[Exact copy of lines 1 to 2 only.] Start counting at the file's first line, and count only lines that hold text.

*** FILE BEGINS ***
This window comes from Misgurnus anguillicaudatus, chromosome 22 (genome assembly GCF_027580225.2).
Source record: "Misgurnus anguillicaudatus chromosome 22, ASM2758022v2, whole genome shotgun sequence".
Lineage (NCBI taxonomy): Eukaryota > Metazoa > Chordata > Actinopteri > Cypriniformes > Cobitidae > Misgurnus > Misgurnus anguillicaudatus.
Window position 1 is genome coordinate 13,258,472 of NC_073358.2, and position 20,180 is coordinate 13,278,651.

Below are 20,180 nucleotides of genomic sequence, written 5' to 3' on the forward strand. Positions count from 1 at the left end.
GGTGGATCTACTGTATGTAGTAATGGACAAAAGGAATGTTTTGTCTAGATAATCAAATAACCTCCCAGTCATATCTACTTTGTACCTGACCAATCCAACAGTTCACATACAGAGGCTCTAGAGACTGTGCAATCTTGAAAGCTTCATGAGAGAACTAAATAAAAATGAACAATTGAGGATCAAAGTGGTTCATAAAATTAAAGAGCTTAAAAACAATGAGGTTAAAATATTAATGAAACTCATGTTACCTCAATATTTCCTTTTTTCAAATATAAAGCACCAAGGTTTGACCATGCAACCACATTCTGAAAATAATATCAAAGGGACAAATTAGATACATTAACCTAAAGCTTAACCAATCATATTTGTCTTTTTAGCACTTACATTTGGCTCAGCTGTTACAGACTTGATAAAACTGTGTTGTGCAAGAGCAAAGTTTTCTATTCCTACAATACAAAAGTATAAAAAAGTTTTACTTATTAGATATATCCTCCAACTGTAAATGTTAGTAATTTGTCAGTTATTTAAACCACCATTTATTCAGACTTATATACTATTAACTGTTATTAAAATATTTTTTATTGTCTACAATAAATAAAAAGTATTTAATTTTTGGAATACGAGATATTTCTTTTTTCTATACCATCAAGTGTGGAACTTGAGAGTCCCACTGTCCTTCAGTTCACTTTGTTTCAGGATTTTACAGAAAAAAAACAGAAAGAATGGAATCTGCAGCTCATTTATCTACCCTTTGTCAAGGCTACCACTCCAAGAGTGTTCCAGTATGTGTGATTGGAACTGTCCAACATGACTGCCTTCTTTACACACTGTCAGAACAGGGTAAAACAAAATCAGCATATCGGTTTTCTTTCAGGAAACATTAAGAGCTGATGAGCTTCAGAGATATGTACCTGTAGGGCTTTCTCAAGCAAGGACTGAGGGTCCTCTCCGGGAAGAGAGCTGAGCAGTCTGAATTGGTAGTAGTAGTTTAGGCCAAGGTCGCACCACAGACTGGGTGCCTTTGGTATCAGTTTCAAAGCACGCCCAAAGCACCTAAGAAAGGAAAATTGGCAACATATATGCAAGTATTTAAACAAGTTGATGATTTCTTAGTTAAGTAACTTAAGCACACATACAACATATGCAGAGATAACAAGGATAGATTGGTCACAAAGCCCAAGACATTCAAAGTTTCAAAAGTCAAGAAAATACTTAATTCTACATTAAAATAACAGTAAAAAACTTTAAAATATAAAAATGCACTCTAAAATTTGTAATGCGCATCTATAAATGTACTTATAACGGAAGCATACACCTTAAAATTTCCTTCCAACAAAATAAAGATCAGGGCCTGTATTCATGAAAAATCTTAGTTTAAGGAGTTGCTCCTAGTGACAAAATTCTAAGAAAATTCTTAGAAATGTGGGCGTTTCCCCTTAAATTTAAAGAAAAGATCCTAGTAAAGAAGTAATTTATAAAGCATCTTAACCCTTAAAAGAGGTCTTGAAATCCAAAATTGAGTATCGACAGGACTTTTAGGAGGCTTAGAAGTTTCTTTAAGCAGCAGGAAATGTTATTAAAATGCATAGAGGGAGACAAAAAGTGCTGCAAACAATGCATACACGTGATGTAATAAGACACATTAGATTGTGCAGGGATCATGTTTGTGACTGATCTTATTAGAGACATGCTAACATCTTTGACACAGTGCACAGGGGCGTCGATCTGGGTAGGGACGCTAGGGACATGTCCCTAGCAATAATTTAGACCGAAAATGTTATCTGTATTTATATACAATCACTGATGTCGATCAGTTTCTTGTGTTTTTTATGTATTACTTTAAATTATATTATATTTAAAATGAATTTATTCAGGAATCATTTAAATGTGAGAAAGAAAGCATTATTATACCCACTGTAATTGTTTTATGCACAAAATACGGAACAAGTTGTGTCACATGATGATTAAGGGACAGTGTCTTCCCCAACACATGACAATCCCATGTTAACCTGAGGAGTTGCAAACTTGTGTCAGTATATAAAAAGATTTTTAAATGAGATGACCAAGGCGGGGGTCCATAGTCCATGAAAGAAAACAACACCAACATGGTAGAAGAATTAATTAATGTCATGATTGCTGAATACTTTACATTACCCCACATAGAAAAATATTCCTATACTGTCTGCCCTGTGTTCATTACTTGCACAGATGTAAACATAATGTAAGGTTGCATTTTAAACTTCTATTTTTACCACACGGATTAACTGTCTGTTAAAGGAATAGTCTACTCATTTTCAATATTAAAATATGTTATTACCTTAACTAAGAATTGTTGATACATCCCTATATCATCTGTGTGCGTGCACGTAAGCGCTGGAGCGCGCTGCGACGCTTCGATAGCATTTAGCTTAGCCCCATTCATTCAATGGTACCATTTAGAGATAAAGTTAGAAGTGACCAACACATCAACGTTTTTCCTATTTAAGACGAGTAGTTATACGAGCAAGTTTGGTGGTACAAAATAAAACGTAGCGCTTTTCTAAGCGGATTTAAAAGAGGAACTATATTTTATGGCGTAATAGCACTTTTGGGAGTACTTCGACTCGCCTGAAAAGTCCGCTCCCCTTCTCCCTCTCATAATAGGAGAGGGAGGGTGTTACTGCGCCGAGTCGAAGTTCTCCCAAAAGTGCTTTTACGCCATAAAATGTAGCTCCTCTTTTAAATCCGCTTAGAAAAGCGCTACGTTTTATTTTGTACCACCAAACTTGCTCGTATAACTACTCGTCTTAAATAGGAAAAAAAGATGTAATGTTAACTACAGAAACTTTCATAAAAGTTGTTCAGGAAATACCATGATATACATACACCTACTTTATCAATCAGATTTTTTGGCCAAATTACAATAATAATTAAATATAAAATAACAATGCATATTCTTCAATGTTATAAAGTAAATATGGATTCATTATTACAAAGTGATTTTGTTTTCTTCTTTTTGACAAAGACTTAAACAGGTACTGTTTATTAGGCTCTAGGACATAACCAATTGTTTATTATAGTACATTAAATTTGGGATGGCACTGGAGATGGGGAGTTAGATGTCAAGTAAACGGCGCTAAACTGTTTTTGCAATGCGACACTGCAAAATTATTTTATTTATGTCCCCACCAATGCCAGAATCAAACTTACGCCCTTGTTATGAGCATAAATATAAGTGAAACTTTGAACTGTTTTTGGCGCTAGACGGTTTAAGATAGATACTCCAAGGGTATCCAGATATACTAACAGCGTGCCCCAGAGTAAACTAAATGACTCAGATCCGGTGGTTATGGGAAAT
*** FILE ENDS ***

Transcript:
This window comes from Misgurnus anguillicaudatus, chromosome 22 (genome assembly GCF_027580225.2).
Source record: "Misgurnus anguillicaudatus chromosome 22, ASM2758022v2, whole genome shotgun sequence".